With the fan favorite Loyalty Missions returning, your team will be more promenent in Mass Effect: Andromeda than ever before. Co-op Multiplayer also promises to feel more team-orientated, and offers a direct impact to player upgrades in Single Campaign–although you don’t have to worry about your MP experience affecting your ending (see: Mass Effect 3). Rewards include mission funds, used to buy multiplayer items and acquire single player Pathfinder rewards that can help with crafting weapons. With 25 character kits at launch (from both Milky Way and Andromeda galaxies), 40 unique weapons, zero class restrictions, boosts and upgrades, Multiplayer might give the game even more longevity than the single narrative already promises.

There’s one common element between both Single and Multiplayer modes: both effectively utilize the distinct active and passive skills of your squadmates. As witnessed in Destiny‘s “story mode”, co-op Strike Team Missions can even be called up from the Tempest. Cora Harper supports with biotics, Liam Kosta is the close-ranged colonial specialist, Peebee is the adventurous biotic-destabilizing Asari, Vetra-Nyx is a flirty street-smart Turian, Nakmore Drack is a Krogan who pounds with heavy ammo and armor, and the recently revealed Jaal is a diehard Angarian ready for revenge.

Like the aforementioned Dragon Age: Inquisition, your Ryder can order and direct teammates to defend specific parameters, attack specific targets, pull in to defend you closer from harm, and (as enjoyed in Final Fantasy XV), team-up for powerful combo attacks.

What makes all those moments of collaboration during combat specifically awesome, however, is the vast amount of squad banter. From what I’ve watched and played so far, there appears be a Star Wars-level of sarcasm and humor in the dialogue written by Chris Schlerf (Halo 4). Fans of Mass Effect 2 and 3 and the Dark Horse Comics (Redemption, Incursion, Inquisition, Evolution) will be proud to see past writer Mac Walters on-board as Mass Effect: Andromeda‘s Game Director.

Perhaps Mac’s promotion is the reason behind MEA having more dialogue than ME2 and ME3 combined. Better, no conversation choices seem nearly as black and white as the paragon/renegade stuff of the past (instead, heart/head/professional/casual/occasional “impulse”), so your Pathfinder can be someone who doesn’t sound like they woke up from a 600-year coma–even though they did.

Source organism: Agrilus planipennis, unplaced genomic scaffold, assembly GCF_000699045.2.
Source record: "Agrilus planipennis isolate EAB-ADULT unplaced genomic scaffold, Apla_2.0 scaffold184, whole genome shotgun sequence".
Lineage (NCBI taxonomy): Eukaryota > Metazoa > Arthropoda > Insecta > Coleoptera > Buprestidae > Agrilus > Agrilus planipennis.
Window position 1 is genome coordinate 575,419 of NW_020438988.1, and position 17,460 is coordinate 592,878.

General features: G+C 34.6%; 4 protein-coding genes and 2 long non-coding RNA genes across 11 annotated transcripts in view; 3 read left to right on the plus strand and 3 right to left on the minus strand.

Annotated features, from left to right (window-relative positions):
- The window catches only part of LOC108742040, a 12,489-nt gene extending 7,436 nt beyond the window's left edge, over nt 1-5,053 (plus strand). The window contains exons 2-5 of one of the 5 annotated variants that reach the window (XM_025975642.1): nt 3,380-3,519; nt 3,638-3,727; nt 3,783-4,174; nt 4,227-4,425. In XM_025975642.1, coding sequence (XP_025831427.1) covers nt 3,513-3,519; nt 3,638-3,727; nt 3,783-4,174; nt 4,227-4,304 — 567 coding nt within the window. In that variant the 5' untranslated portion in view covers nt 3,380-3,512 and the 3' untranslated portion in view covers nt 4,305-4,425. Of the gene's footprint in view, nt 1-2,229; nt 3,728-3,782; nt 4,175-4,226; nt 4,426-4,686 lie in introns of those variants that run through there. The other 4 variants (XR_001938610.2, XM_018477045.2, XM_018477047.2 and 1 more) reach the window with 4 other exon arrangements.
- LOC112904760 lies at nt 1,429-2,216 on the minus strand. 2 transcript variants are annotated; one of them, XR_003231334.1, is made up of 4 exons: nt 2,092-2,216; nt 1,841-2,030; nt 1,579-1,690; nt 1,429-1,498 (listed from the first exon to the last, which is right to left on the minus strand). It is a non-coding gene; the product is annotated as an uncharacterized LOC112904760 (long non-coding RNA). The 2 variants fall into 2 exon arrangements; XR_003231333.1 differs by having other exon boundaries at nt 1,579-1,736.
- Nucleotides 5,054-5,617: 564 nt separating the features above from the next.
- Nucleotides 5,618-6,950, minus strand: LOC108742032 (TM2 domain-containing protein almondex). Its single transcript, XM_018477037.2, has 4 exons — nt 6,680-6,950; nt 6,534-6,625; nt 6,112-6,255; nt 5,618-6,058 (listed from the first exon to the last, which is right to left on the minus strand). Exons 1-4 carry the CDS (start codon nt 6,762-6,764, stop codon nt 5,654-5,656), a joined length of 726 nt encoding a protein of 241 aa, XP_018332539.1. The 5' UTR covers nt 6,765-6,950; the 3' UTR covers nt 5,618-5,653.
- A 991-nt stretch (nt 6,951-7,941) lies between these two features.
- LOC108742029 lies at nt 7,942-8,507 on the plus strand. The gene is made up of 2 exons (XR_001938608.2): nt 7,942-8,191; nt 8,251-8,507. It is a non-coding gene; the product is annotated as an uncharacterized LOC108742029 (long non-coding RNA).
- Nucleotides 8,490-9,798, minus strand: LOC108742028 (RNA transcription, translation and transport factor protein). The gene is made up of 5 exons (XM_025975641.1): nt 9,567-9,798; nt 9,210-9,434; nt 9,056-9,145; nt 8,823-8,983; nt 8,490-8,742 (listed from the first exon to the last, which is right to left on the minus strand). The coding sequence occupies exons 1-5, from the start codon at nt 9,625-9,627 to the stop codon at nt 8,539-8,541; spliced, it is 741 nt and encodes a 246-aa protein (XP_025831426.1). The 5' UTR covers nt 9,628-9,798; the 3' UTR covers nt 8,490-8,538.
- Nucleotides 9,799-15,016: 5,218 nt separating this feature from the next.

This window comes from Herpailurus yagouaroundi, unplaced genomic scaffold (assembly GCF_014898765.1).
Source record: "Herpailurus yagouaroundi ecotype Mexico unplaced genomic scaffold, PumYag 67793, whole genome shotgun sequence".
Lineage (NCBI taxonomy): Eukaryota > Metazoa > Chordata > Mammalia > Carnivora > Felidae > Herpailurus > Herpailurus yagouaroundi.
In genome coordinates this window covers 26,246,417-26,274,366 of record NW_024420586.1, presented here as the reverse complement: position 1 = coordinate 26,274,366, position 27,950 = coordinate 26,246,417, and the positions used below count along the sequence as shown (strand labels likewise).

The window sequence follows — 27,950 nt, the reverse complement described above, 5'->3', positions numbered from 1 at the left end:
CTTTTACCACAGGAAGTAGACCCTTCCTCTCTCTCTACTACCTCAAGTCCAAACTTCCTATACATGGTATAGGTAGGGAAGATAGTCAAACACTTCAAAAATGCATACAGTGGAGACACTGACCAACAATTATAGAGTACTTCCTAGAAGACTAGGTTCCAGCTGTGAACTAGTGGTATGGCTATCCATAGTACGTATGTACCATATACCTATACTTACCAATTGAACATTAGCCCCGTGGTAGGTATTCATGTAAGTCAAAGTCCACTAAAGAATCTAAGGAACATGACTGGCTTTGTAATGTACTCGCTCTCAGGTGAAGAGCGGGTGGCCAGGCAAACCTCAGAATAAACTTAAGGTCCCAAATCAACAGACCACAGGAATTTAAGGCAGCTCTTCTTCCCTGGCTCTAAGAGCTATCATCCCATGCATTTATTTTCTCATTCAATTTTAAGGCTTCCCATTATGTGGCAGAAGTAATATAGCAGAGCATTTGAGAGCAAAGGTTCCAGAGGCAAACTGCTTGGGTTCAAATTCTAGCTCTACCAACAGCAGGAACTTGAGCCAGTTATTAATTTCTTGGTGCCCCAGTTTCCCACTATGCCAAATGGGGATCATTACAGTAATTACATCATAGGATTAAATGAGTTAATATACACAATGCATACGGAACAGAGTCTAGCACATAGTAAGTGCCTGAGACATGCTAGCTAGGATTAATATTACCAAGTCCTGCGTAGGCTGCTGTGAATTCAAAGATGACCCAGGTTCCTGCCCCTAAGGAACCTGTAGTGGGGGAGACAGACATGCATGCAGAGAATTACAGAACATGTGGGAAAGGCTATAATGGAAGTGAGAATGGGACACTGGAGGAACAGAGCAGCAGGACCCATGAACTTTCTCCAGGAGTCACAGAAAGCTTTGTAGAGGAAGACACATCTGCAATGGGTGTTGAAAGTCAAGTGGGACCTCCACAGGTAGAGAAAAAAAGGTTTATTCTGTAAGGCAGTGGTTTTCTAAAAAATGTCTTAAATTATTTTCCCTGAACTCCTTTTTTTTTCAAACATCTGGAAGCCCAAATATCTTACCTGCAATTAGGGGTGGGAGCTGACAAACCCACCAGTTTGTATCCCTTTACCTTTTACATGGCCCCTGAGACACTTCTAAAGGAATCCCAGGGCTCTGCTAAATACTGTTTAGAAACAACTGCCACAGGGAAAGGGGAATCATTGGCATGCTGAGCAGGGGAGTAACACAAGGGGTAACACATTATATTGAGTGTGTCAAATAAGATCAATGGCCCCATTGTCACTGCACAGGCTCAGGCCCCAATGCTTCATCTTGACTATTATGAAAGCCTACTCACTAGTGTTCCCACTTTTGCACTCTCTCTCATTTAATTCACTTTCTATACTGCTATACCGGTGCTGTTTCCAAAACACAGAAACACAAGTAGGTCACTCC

I couldn’t leave my most beloved gaming franchise without talking merch! In addition to both Deluxe and Super Deluxe Editions of Mass Effect: Andromeda, there’s also a Nomad ND1 Model Collector’s Edition Bundle that goes for $160 with the regular disc, or $170 with the Deluxe version of the game (the Remote Control version of the Nomad goes for around $200 without the game). The diecast model Nomad ND1 has a fully detailed interior and illuminated control panel, powered by AA batteries. If only I had the damn room.

MASS EFFECT ANDROMEDA [Preview]: The New Frontier.

Then, there’s Loot Crate. The Mass Effect: Andromeda Limited Edition Crate, thus far, only promises “exclusive Mass Effect: Andromeda apparel, collectibles and home goods”; but those lucky enough to score the first Limited Edition Mass Effect Crate are betting it’s gonna be great once again. Since they only asked for a T-shirt size this time out, there likely won’t be a hooded sweatshirt loaded in the box. No fear, N7; the new Official Hoodie from BioWare is actually in-game. That said, it took me about 30-seconds to pull the trigger on the Zip version.

MASS EFFECT ANDROMEDA [Preview]: The New Frontier.

For those who wanna snuggle up on a cold day on the couch in their new Pathfinder hoodie and need something new and titillating to read, there’s the prequel novel, Nexus Uprising, the first of a trifecta of novels set to tie in with the game. While not much is known about the story from Jason M. Hough and K.C. Alexander (released the day of the game), the premise is set to follow the how and why things didn’t go as planned during the initial arrival in Adromeda. The $8 paperback will explore those other arks of non-native peoples and how they got there.

MASS EFFECT ANDROMEDA [Preview]: The New Frontier.

Finally, it’s America’s favorite new pastime: POP! Vinyl dolls. Since I own Garrus, Tali and Grunt from the previous trilogy, this writer was most attracted to Jaal, Peebee, and The Archon — although the strength of Andromeda will determine how far I go with the rest of the collection.

EA/BioWare’s Mass Effect: Andromeda is set for launch March 21st on PC, PlayStation 4, and Xbox One.